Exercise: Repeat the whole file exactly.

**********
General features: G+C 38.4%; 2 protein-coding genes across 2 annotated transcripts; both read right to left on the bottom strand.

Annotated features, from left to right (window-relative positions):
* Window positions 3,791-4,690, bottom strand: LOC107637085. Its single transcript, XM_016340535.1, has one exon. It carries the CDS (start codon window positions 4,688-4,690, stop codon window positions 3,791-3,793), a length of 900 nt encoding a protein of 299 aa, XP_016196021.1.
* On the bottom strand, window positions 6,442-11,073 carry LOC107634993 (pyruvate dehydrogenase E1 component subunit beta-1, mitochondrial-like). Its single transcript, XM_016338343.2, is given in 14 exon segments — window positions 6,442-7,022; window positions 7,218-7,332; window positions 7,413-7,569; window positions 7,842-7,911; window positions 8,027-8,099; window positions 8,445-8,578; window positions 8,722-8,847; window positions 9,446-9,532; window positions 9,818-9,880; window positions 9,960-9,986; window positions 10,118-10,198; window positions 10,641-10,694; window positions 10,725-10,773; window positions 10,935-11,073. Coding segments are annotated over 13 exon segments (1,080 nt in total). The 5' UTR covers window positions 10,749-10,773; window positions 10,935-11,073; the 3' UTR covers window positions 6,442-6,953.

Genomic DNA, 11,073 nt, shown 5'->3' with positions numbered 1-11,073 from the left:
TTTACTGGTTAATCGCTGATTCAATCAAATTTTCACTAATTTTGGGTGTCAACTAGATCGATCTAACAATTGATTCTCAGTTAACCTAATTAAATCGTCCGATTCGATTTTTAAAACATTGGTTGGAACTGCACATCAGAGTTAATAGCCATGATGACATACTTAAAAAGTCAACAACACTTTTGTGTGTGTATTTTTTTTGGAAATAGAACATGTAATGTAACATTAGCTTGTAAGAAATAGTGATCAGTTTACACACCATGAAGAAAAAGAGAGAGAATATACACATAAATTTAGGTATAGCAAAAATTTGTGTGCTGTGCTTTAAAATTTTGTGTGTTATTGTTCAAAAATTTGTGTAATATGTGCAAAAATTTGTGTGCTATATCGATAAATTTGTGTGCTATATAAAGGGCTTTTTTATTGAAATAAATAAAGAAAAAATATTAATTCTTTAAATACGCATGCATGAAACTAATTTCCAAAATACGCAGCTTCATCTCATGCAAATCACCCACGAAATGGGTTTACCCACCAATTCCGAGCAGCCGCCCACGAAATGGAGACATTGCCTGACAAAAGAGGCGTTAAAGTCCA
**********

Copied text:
General features: G+C 38.4%; 2 protein-coding genes across 2 annotated transcripts; both read right to left on the bottom strand.

Annotated features, from left to right (window-relative positions):
* Window positions 3,791-4,690, bottom strand: LOC107637085. Its single transcript, XM_016340535.1, has one exon. It carries the CDS (start codon window positions 4,688-4,690, stop codon window positions 3,791-3,793), a length of 900 nt encoding a protein of 299 aa, XP_016196021.1.
* On the bottom strand, window positions 6,442-11,073 carry LOC107634993 (pyruvate dehydrogenase E1 component subunit beta-1, mitochondrial-like). Its single transcript, XM_016338343.2, is given in 14 exon segments — window positions 6,442-7,022; window positions 7,218-7,332; window positions 7,413-7,569; window positions 7,842-7,911; window positions 8,027-8,099; window positions 8,445-8,578; window positions 8,722-8,847; window positions 9,446-9,532; window positions 9,818-9,880; window positions 9,960-9,986; window positions 10,118-10,198; window positions 10,641-10,694; window positions 10,725-10,773; window positions 10,935-11,073. Coding segments are annotated over 13 exon segments (1,080 nt in total). The 5' UTR covers window positions 10,749-10,773; window positions 10,935-11,073; the 3' UTR covers window positions 6,442-6,953.

Genomic DNA, 11,073 nt, shown 5'->3' with positions numbered 1-11,073 from the left:
TTTACTGGTTAATCGCTGATTCAATCAAATTTTCACTAATTTTGGGTGTCAACTAGATCGATCTAACAATTGATTCTCAGTTAACCTAATTAAATCGTCCGATTCGATTTTTAAAACATTGGTTGGAACTGCACATCAGAGTTAATAGCCATGATGACATACTTAAAAAGTCAACAACACTTTTGTGTGTGTATTTTTTTTGGAAATAGAACATGTAATGTAACATTAGCTTGTAAGAAATAGTGATCAGTTTACACACCATGAAGAAAAAGAGAGAGAATATACACATAAATTTAGGTATAGCAAAAATTTGTGTGCTGTGCTTTAAAATTTTGTGTGTTATTGTTCAAAAATTTGTGTAATATGTGCAAAAATTTGTGTGCTATATCGATAAATTTGTGTGCTATATAAAGGGCTTTTTTATTGAAATAAATAAAGAAAAAATATTAATTCTTTAAATACGCATGCATGAAACTAATTTCCAAAATACGCAGCTTCATCTCATGCAAATCACCCACGAAATGGGTTTACCCACCAATTCCGAGCAGCCGCCCACGAAATGGAGACATTGCCTGACAAAAGAGGCGTTAAAGTCCA